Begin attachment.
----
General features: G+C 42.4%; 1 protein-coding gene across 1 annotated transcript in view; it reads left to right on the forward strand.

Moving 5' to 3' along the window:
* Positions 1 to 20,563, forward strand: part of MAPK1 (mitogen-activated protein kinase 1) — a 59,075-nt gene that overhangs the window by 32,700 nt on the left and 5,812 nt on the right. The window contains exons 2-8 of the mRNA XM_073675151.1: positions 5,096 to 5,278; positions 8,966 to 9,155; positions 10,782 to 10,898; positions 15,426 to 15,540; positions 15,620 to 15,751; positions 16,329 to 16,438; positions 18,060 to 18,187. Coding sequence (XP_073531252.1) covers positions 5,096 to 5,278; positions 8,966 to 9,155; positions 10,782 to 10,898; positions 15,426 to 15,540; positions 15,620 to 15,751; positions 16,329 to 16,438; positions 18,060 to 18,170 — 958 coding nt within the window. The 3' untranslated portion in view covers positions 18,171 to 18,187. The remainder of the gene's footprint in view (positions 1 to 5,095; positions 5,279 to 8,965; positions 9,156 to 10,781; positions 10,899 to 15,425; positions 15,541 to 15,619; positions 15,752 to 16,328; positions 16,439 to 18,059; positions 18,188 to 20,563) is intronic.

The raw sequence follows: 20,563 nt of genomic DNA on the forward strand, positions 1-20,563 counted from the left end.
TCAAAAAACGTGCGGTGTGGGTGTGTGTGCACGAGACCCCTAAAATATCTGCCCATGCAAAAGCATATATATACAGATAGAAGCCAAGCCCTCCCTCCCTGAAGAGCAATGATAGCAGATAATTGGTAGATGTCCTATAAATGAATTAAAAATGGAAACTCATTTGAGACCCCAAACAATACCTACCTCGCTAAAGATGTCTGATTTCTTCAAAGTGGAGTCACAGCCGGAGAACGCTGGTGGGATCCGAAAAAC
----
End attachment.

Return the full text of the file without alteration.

General features: G+C 42.4%; 1 protein-coding gene across 1 annotated transcript in view; it reads left to right on the forward strand.

Moving 5' to 3' along the window:
* Positions 1 to 20,563, forward strand: part of MAPK1 (mitogen-activated protein kinase 1) — a 59,075-nt gene that overhangs the window by 32,700 nt on the left and 5,812 nt on the right. The window contains exons 2-8 of the mRNA XM_073675151.1: positions 5,096 to 5,278; positions 8,966 to 9,155; positions 10,782 to 10,898; positions 15,426 to 15,540; positions 15,620 to 15,751; positions 16,329 to 16,438; positions 18,060 to 18,187. Coding sequence (XP_073531252.1) covers positions 5,096 to 5,278; positions 8,966 to 9,155; positions 10,782 to 10,898; positions 15,426 to 15,540; positions 15,620 to 15,751; positions 16,329 to 16,438; positions 18,060 to 18,170 — 958 coding nt within the window. The 3' untranslated portion in view covers positions 18,171 to 18,187. The remainder of the gene's footprint in view (positions 1 to 5,095; positions 5,279 to 8,965; positions 9,156 to 10,781; positions 10,899 to 15,425; positions 15,541 to 15,619; positions 15,752 to 16,328; positions 16,439 to 18,059; positions 18,188 to 20,563) is intronic.

The raw sequence follows: 20,563 nt of genomic DNA on the forward strand, positions 1-20,563 counted from the left end.
TCAAAAAACGTGCGGTGTGGGTGTGTGTGCACGAGACCCCTAAAATATCTGCCCATGCAAAAGCATATATATACAGATAGAAGCCAAGCCCTCCCTCCCTGAAGAGCAATGATAGCAGATAATTGGTAGATGTCCTATAAATGAATTAAAAATGGAAACTCATTTGAGACCCCAAACAATACCTACCTCGCTAAAGATGTCTGATTTCTTCAAAGTGGAGTCACAGCCGGAGAACGCTGGTGGGATCCGAAAAAC